3. Reporter: Back to the Meng Wanzhou case, as you said just now, you will take an objective and rational attitude to deal with and think about what happened and what to do next. Can you really be so objective and rational? It sounds like there are a lot of personal feelings in it.
Reporter: Do you have a chance to talk to her after her arrest?
Chen Lifang: We have some calls, but not very many. During the conversation, she felt very strong and optimistic. I didn't ask her why she could do it. I admire her very much.
Reporter: So, based on your understanding of her, do you think she has the will to tide over the difficulties?
Chen Lifang: We must have this confidence.
4.Reporter: Do you think she was used as scapegoat? And do you think she was used not because she did something wrong, but because she was special??
Chen Lifang: I know the character of the late boat very well. I believe she didn't miss anything. I don't know if it's taken hostage, but President Trump said something similar.
You may also notice that Meng Wanzhou commissioned her lawyer to file civil lawsuits against the Royal Canadian Mounted Police, the Border Service and the Canadian Government the day before yesterday. I highly appreciate and admire her practice of protecting her basic rights through legal means.
5. Reporter: Do you want to tell the Canadian government about Meng's evening boat?
Hua5G is also Canada's Homemade 5G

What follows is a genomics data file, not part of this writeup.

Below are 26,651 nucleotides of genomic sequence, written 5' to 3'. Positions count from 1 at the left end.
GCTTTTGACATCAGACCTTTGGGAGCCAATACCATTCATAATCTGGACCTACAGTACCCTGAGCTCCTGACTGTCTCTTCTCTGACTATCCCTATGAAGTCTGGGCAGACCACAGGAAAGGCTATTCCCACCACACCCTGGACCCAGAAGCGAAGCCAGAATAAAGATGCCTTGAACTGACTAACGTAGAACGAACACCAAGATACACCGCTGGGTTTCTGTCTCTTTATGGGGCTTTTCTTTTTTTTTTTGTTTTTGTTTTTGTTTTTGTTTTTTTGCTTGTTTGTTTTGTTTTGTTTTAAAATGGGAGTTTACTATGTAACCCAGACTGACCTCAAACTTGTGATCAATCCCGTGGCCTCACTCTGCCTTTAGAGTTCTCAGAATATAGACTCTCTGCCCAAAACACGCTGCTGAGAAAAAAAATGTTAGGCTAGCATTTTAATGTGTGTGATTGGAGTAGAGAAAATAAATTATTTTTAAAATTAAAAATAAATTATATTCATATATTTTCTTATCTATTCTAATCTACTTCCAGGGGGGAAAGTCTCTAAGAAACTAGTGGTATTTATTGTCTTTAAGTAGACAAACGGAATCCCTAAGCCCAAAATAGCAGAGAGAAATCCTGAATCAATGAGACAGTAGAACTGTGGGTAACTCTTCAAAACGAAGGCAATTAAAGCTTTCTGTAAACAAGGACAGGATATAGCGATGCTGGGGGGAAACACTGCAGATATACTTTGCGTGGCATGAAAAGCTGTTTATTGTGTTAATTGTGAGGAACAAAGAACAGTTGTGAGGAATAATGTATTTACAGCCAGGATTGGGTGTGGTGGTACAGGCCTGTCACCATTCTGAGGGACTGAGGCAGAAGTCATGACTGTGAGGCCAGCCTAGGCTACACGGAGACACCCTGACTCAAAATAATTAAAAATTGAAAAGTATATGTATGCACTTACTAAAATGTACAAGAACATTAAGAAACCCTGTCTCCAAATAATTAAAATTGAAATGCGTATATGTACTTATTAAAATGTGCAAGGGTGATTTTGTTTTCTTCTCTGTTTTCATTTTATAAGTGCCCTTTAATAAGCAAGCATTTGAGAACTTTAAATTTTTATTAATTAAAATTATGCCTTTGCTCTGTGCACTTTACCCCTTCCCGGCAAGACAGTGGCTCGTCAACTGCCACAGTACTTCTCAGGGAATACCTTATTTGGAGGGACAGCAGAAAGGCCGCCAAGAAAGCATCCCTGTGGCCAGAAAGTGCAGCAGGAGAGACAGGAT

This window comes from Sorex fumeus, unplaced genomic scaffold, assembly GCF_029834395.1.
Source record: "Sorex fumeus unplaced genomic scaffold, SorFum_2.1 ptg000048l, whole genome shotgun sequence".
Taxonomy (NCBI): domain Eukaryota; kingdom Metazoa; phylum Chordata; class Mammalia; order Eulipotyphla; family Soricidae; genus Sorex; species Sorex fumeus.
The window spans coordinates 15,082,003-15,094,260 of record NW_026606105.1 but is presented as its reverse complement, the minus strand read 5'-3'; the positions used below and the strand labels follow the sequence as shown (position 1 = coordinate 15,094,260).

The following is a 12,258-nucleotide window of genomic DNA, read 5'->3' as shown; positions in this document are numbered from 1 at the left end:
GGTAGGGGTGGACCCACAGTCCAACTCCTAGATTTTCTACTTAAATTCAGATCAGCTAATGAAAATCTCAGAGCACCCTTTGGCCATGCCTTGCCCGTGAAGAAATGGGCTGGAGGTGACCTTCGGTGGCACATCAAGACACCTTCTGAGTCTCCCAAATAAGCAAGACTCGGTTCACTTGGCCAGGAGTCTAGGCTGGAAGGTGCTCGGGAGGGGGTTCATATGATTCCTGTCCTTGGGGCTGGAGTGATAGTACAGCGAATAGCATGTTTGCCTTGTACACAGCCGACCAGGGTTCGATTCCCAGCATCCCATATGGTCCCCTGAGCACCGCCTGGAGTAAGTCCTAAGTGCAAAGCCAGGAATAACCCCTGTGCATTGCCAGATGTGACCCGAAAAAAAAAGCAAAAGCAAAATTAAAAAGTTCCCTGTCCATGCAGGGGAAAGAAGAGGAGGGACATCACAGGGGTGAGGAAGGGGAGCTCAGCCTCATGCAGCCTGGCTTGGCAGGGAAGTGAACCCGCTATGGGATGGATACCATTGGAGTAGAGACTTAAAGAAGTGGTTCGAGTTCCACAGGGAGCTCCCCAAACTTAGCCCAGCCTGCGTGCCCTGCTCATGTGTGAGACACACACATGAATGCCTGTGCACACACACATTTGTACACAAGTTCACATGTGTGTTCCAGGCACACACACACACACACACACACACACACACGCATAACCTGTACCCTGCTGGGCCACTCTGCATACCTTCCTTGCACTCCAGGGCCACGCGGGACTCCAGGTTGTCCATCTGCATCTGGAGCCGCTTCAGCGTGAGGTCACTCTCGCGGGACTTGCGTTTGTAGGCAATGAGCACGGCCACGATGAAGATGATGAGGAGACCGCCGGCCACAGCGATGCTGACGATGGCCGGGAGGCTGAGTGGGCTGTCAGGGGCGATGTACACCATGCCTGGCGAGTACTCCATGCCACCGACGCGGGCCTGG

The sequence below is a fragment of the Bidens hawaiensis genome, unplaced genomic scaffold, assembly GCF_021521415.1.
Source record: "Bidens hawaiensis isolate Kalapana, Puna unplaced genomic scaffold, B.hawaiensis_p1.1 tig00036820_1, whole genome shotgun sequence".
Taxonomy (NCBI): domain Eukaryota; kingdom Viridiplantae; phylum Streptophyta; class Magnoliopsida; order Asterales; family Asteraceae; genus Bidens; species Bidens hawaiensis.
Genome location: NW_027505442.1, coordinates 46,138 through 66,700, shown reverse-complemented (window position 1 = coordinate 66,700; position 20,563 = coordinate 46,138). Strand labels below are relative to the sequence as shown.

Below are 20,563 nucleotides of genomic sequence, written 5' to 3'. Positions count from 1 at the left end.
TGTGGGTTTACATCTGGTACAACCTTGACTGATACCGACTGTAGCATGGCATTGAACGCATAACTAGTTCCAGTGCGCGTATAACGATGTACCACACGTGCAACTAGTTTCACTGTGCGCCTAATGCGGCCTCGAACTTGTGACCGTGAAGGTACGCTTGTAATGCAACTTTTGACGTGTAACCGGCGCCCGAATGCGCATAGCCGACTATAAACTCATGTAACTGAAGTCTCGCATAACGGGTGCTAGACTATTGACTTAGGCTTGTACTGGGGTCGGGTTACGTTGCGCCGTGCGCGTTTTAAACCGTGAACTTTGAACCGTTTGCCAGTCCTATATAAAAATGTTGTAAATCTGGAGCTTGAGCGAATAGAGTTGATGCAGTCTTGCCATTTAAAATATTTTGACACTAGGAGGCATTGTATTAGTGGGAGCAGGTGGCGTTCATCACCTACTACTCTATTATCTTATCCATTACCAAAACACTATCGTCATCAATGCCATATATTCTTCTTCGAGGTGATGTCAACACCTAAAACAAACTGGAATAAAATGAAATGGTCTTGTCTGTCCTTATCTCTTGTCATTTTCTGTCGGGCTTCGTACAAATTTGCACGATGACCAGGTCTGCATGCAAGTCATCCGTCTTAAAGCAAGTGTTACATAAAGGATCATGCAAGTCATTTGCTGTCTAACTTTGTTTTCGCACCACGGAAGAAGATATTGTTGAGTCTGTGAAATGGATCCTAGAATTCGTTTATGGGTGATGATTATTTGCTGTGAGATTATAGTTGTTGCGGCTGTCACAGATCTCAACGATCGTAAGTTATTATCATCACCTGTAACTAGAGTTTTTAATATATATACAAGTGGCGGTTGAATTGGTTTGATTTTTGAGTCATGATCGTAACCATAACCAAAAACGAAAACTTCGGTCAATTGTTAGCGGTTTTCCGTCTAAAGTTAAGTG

6. Reporter: Ask a question about 5G. What is the special feature of Huawei in 5G? Not only does Hua say that for himself, but also for the outside world. Huawei seems to have become the pronoun of 5G network. Why is that? Why is Huawei's 5G technology so special?
Chen Lifang: Huawei has invested more than $2 billion in research and development of 5G since 2009. It has more than 2,500 patents, more than 30 commercial contracts worldwide, and has issued more than 40,000 base stations.
Maybe these numbers sound a bit boring. I can give you an example, for example, many operators say that choosing Huawei can save costs. How to save? In fact, it is technological innovation. Hua5G's base station is extremely light in weight and small in size. It only needs one person to install it manually. No more people need to hire cranes, and no road closure is needed. We estimated that every installation of a 5G base station in Canada would save $10,000 in cost.